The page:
This fall, as performing arts students moved into
apartments, Airbnbs and condos, they set up
their studios, pushed furniture aside and hung
A “really angsty version of [Taylor Swift’s] ‘Illicit
Affairs’” blasts from a Cape Cod house shared by
six Northwestern opera students this quarter. “You
actually are catching a moment of peacefulness right
now; there aren’t many times in the afternoon where
there’s not singing in the house,” says Bienen second-
year McKenna Troy (which is, in part, due to their
agreed-upon singing hours: from the time classes begin
in the morning to 10 p.m.).
"You actually are catching a moment of peacefulness right now; there aren't many times in the afternoon where there's not singing in the house."
-McKenna Troy, Bienen second-year
It’s also not uncommon for these students to take
classes together, gathering in the piano room for choir.
When they’re not catching a Zoom call, the group makes
TikToks, one of which made its way to For You page
stardom. Although stereotypical, Troy says “watching
Glee together is wonderful.”
Bienen and Communication second-year Ranna
Shahbazi also studies Vocal Performance with Opera,
but she shares an Airbnb with three non-voice majors,
who frequently imitate her singing rather than joining
in. For second-years who don’t have access to practice
space on campus this quarter, learning at home means
practicing at home. Since Shahbazi says she works best
at night, her three roommates say she “start[s] howling
One of Shahbazi’s roommates, Communication
second-year Maggie Lezcano, says the opera student
“brings a lot of laughs to the house.” According to
Lezcano, Shahbazi’s instruction requires stomping,
which “literally just sounds like there’s someone
doing construction,” and watching full-fledged opera
performances while the housemates are trying to
Also in Evanston this quarter are SESP second-year
Ben Finkelstein and his roommate, Communication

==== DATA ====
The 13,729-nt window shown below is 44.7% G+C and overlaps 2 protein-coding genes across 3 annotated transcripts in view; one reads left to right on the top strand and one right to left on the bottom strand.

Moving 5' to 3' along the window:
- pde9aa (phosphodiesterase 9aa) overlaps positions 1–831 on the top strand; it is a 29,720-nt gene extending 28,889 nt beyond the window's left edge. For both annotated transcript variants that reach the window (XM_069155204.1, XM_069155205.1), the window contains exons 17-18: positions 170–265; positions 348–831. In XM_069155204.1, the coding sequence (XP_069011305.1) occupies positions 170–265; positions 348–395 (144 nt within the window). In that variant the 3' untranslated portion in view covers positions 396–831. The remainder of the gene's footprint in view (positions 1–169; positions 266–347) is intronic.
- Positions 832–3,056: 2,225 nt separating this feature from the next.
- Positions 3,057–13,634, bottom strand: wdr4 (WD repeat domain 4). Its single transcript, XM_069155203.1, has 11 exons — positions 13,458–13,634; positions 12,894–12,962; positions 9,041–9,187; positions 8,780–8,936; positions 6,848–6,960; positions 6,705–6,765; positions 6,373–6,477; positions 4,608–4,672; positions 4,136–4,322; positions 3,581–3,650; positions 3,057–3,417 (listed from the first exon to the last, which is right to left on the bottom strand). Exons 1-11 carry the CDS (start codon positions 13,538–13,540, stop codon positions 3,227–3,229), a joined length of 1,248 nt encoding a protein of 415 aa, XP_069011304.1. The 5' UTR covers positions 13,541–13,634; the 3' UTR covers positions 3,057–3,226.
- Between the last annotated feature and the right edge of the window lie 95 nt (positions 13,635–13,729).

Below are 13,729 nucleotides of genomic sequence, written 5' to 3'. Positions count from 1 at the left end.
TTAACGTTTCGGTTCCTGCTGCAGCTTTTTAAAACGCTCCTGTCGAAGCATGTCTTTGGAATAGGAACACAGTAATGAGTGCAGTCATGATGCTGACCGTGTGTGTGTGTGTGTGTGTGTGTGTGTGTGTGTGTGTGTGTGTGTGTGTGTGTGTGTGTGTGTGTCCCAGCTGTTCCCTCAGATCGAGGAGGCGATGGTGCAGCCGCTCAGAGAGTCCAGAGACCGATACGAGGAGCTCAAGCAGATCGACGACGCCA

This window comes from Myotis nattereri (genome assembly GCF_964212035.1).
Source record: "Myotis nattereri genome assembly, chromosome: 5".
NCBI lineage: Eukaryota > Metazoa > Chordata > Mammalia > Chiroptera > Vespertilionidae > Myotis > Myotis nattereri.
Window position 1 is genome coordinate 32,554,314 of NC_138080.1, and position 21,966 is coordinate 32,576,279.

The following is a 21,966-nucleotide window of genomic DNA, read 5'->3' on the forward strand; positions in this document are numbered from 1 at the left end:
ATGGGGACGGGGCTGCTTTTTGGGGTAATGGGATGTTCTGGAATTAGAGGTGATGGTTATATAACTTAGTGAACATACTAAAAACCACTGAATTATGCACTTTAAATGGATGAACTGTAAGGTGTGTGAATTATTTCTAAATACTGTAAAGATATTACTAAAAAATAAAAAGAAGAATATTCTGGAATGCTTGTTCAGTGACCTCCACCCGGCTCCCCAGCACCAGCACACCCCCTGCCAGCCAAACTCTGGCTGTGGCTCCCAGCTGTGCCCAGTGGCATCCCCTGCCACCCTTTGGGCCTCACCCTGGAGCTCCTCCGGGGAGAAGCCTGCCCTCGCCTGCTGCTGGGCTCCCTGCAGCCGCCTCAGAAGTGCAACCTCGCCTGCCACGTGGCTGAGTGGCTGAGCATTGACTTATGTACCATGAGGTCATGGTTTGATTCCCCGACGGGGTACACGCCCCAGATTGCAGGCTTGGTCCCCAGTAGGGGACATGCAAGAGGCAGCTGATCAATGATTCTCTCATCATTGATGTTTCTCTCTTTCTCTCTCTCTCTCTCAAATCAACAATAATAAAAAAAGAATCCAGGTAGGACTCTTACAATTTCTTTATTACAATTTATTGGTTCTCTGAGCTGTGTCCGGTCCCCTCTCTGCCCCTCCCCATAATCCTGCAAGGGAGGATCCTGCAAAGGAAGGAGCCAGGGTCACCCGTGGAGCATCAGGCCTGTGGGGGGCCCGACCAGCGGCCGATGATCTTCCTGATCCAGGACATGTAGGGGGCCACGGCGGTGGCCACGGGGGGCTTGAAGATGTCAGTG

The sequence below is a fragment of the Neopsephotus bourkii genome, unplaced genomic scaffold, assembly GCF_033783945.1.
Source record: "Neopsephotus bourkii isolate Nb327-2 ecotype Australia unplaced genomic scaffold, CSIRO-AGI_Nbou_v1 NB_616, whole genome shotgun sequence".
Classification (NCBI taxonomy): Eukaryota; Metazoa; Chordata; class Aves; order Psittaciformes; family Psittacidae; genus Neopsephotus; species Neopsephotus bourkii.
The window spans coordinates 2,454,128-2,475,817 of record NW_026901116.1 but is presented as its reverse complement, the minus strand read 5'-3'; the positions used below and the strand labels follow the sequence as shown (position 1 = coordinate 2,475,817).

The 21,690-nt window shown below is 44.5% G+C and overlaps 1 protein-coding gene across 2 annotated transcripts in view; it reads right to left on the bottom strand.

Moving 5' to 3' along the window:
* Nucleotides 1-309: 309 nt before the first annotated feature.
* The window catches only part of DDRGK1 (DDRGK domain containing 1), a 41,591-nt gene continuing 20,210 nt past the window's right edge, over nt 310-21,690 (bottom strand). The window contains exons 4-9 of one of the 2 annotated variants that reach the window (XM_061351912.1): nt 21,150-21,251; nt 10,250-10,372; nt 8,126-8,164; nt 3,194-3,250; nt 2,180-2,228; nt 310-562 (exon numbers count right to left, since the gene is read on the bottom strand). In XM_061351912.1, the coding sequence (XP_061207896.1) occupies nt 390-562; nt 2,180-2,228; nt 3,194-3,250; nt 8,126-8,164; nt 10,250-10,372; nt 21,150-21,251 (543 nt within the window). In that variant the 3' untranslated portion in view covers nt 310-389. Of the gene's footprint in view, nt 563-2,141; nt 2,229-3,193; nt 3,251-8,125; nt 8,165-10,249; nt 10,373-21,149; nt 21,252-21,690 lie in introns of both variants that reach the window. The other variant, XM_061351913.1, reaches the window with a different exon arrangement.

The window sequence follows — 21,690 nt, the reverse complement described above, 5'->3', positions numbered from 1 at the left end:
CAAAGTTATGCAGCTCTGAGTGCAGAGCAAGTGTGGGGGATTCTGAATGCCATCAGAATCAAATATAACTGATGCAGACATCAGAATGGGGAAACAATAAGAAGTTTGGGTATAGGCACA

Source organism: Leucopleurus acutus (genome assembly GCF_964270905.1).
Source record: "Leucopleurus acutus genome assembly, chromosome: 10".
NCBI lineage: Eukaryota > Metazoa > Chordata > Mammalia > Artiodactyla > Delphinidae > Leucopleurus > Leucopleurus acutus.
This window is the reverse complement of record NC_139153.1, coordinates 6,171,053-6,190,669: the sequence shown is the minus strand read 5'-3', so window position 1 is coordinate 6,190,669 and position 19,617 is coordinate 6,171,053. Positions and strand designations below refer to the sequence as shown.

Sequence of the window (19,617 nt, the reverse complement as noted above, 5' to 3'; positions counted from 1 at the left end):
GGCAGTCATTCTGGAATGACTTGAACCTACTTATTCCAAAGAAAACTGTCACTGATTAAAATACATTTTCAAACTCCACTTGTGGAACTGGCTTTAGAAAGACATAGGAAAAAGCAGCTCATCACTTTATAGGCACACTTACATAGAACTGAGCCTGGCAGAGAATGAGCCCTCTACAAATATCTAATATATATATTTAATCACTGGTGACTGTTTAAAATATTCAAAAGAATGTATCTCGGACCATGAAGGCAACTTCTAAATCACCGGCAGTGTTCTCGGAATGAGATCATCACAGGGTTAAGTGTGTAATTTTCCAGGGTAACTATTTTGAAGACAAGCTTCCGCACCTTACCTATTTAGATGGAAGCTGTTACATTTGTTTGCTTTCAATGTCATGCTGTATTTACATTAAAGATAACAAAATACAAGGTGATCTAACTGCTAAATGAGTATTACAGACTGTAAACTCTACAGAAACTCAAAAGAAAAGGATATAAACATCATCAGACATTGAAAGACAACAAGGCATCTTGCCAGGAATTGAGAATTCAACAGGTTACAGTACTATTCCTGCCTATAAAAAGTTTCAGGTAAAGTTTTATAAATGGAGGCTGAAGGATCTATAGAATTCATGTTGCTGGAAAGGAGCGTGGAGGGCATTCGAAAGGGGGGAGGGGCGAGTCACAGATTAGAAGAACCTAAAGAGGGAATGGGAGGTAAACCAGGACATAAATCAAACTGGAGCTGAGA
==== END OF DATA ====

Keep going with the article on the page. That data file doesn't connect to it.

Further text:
second-year Andy Hartman. Finkelstein says Hartman
converted the living room into his ballet studio for
the quarter, pushing the couch aside to make room
for the barre he ordered. Since they signed their
lease last-minute, the kitchen has frequent plumbing
issues. Though Finkelstein doesn’t think twice about
Hartman’s performing arts classes, he expected the
plumber to when he arrived just as Hartman was
warming up for ballet class.
“It just looked like a scene out of a comedy show.”
-Ben Finkelstein, SESP second-year
“It just looked like a scene out of a comedy show,”
Finkelstein says. “You have the plumber making a ton
of noise with all of his tools and everything in the
kitchen, and he’s trying to dance in the living room ...
Then, in the end, he goes ‘Oh, sorry, were you doing
something this whole time?’ It was just a mess.”
In nearby Rogers Park, Medill first-year Madison
Bruno shares an Airbnb with two theatre students,
first-years Adelaide Ray Young and Kate Davis. Young,
an aspiring screen actress, often films audition tapes.
She moved a couch out of the office to make room for
her equipment, saying, “just the theatre things,” when
their landlord stopped by to see how the girls were
When Young prepares audition films, pulls out her
backdrop and goes over her lines, everyone in the house
takes part in the process. Additionally, Bruno says Young
works on talents like gymnastics and skateboarding to
boost her résumé. Bruno, a competitive cheerleader of
eight years, often teaches Young a thing or two.
Though Young keeps up her skills for the screen,
Davis is more interested in musical theatre and is
enrolled in Basic Acting.
“I don’t know what is going on in that class; they
just start with clapping every time and then we hear
her just repeating like the same word over and over,
which I’m assuming is an acting exercise,” Young says
after imitating Davis’ applause.
Bruno actually has a discussion section during just
that class. “Every time I unmute, she’s making weird
noises,” Bruno says, admitting that she’s given up
“I always have to be kind of in the loop of when
she’ll be doing those classes because we have quizzes
or tests, [and] they’re not the time to overlap them,”
“Don’t fight it,” Bruno says about the experience.
“Just take it in ... and invest in some good headphones.”